Robotics and Automation in the Tire Industry: Now a Necessity

Smithers Rapra, one of the world’s leading sources of information on polymers, plastics, rubber and adhesives, recently published a report stating that the global tire manufacturing industry is set to grow almost at a pace of four percent per year from now through to 2022. There are many key factors and industry trends that are driving this growth, but a large percent of that growth can be contributed to the innovations in tire technology which are then furthering advancements in automation within tire manufacturing and distribution facilities.

These advancements are not only benefiting new facilities (Greenfields), but also existing facilities (Brownfields) that were developed with only manual operations in mind. Large tire retailers are beginning to realize what automating their entire facilities or even a few parts of their handling process can do to their bottom lines. Over the last decade, automation has touched each area in the tire manufacturing/handling process and also allowing distribution center operators to realize what this can do to their bottom lines as well.

Automating Each Step in the Process

Legacy Brownfields were designed with manual processes for the handling of their tires, and as a result have typically been perceived as automation-unfriendly. However, with advancements in automation, modules can be customized to each process and each facility, causing an accelerated adoption rate.

Breaking Down the Process Areas

  1. The first process is the automatic storage and transportation of raw rubber and other basic ingredients. During this process, raw materials are placed into automatic storage and automatic retrieval (AS/RS) systems.
  2. Raw materials are then delivered by automation to various mixing and preparation processes to be made into compounded materials for component preparation.
  3. These materials are then delivered by automation to component preparation machines.
  4. The next step is the green tire building process, which receives components automatically.
  5. From there green tires are automatically unloaded from tire building machines (TBMs) by robots.
  6. The green tires are then automatically moved by green tire storage and retrieval gantries or crane style AS/RS systems.
  7. Automatic guided vehicles (AGV) or an overhead electrified monorail systems (EMS) then deliver green tires to the curing press.
  8. After curing, final quality checks on the finished products are completed within fully automated cells.
  9. The tires are then sorted and placed on pallets using gantry robots.
  10. Order fulfillment and shipping automation is the final step. This is where the customer orders are picked by gantry systems and then sequenced into a trailer for customer delivery.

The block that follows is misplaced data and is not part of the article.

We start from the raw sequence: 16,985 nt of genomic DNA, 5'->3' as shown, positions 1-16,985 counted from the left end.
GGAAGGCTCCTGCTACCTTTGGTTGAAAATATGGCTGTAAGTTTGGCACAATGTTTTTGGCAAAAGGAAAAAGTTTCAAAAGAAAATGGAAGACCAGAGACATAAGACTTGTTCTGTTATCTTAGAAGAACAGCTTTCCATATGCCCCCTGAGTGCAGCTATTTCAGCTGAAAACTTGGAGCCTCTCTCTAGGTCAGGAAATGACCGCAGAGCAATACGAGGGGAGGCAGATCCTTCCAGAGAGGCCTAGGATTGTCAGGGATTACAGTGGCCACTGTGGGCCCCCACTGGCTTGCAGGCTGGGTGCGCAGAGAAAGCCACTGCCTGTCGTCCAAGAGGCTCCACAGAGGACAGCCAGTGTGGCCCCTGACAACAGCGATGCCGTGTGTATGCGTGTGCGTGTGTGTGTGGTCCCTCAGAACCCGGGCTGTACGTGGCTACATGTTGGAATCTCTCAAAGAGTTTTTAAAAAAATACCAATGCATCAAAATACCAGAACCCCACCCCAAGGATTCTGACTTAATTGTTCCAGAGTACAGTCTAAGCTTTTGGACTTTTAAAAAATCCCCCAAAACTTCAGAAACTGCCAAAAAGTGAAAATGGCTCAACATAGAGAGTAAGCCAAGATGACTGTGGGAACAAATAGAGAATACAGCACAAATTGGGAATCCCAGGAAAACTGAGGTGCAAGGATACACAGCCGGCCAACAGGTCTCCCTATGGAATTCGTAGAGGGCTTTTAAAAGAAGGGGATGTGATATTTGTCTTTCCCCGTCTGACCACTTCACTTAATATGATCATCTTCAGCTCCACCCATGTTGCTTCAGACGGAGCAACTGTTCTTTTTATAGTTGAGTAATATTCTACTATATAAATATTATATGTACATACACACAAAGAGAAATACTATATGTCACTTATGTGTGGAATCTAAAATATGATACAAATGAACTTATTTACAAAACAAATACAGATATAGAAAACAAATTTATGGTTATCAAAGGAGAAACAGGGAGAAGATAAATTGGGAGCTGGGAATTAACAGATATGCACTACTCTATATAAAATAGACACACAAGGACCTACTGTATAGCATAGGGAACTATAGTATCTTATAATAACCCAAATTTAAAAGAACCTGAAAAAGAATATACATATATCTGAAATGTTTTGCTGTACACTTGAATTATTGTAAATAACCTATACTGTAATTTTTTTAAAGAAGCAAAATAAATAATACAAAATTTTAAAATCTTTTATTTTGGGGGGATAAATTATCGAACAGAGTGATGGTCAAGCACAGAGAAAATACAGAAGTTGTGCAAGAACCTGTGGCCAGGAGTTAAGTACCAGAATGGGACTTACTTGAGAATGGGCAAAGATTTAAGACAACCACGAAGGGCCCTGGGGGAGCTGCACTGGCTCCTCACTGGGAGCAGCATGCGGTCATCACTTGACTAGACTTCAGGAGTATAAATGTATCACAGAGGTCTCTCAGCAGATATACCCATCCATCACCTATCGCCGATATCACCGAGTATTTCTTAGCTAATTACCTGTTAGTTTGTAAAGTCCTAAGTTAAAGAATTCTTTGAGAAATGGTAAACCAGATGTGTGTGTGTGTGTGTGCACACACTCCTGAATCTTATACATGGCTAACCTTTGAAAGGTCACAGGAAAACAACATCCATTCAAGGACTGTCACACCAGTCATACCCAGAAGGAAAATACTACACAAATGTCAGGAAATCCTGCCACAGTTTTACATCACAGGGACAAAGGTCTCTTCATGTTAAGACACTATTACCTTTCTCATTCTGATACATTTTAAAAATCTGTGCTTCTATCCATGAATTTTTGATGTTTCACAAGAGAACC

For facilities that do not have the ability to automate all at once, they can deploy modular automation in sequential steps. Modular automation is able to be built and configured in elemental steps to meet their planning requirements. The systems are modular from raw materials to palletizing. There’s a shorter delivery and installation time due to this standardization concept and can be easily applicable to any factory.

Experiencing the Benefits

Whether automating part or all of the handling process, customers are seeing the necessary return on investments (ROI). They’ve begun to see the following savings and benefits:

  • Total process flow control and visualization of manufacturing/distribution processes at each stage.
  • Increase in productivity. For example, customers can manufacture 5 to 10 percent more tires per day by getting the right Work-in-Process (WIP) and/or product in the right place at the right time.
  • With complete communication between the facility’s WMS, MES and ERP systems as well as interface to PLCs, robot controllers and upper host, facilities have 100 percent tracing of total tire production history. This means they can quickly see the progression of the tires from materials and components to green tires (GT) to finished tires (FT).
  • Real-time data for inventory management, which enables 100 percent availability of materials, components and tires in each process.
  • With an optimized layout design, less space is needed. This means customers can minimize the required factory footprint, which in turn minimizes the need for large capital investments.
  • Just-in-Time (JIT) delivery to different processes areas as well as to the end customer.
  • Streamlined material flow that allows facilities managers to minimize buffering, have less WIP and maximize efficiency.
  • Reduction in waste and scrap.
  • Better ergonomics and allocation of human resources. This results in fewer health and safety labor-related problems.
  • Flexibility with operations and processes. Customers have ability to make automatic changes based on needs and demands.

Implementing for the Future

With rising customer demands and tire sales predicted to spike, tire manufactures are seeking ways to maintain their share of the market by implementing the latest automated systems or upgrading individual processes, which in turn gives them more of a chance to maintain/gain market share.

Because they’re tailored for each manufacturing and distribution process and can be installed in new and existing plants (as either a one-time deployment or independently through scalable, modular automation implementations), the time is now to automate.  It ensures your bottom line keeps stacking up.


Author Bio:

Don Heelis is a mechanical engineer and senior systems sales manager for Cimcorp, a manufacturer and integrator of turnkey robotic gantry-based order fulfillment and tire handling solutions. With more than 25 years of experience, Heelis helps customers develop fully automated systems that increase efficiency, accuracy and throughput for manufacturing, warehouses and distribution centers around the world.